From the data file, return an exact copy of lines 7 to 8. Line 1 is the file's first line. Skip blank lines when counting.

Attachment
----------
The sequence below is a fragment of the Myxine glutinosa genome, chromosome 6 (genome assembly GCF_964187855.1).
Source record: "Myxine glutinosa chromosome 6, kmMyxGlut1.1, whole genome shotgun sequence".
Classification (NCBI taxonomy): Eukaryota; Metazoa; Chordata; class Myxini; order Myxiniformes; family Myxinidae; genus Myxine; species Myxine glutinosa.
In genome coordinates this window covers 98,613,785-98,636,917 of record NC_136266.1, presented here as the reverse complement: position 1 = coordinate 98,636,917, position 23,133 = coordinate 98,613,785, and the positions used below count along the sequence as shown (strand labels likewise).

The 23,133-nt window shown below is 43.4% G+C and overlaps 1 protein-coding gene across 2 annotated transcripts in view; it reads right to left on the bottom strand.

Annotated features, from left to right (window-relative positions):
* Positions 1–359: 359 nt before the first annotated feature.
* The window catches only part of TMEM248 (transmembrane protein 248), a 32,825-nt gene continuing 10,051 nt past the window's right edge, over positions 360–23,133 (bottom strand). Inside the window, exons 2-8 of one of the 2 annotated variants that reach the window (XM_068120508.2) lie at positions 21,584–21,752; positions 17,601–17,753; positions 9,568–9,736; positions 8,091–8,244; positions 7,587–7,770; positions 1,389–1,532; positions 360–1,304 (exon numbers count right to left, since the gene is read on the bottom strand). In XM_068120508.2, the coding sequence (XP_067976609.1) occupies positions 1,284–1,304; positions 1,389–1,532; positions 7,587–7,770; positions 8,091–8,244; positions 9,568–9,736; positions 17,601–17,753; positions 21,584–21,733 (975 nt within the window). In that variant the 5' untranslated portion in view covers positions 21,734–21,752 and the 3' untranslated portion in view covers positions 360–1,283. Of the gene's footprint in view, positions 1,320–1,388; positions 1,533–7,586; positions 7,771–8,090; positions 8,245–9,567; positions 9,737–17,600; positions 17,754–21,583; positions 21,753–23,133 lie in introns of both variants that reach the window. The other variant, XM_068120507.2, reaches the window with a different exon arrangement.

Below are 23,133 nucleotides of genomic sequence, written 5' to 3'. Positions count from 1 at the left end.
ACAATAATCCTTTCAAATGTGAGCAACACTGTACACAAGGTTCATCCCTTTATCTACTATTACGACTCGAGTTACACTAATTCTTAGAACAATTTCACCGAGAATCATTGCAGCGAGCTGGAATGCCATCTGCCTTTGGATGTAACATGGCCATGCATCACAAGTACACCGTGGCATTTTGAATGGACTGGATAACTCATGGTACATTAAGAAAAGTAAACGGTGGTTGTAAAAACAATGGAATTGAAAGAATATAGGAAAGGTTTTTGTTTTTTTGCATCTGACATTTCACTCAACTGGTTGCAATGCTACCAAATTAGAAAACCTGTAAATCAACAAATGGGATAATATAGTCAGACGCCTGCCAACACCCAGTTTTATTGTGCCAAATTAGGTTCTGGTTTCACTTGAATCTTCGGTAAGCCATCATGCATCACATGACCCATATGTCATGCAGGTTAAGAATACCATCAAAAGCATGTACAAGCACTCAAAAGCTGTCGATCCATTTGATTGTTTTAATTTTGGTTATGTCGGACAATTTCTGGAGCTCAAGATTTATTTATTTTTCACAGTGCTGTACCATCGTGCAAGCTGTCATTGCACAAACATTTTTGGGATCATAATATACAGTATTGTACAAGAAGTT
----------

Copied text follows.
* Positions 1–359: 359 nt before the first annotated feature.
* The window catches only part of TMEM248 (transmembrane protein 248), a 32,825-nt gene continuing 10,051 nt past the window's right edge, over positions 360–23,133 (bottom strand). Inside the window, exons 2-8 of one of the 2 annotated variants that reach the window (XM_068120508.2) lie at positions 21,584–21,752; positions 17,601–17,753; positions 9,568–9,736; positions 8,091–8,244; positions 7,587–7,770; positions 1,389–1,532; positions 360–1,304 (exon numbers count right to left, since the gene is read on the bottom strand). In XM_068120508.2, the coding sequence (XP_067976609.1) occupies positions 1,284–1,304; positions 1,389–1,532; positions 7,587–7,770; positions 8,091–8,244; positions 9,568–9,736; positions 17,601–17,753; positions 21,584–21,733 (975 nt within the window). In that variant the 5' untranslated portion in view covers positions 21,734–21,752 and the 3' untranslated portion in view covers positions 360–1,283. Of the gene's footprint in view, positions 1,320–1,388; positions 1,533–7,586; positions 7,771–8,090; positions 8,245–9,567; positions 9,737–17,600; positions 17,754–21,583; positions 21,753–23,133 lie in introns of both variants that reach the window. The other variant, XM_068120507.2, reaches the window with a different exon arrangement.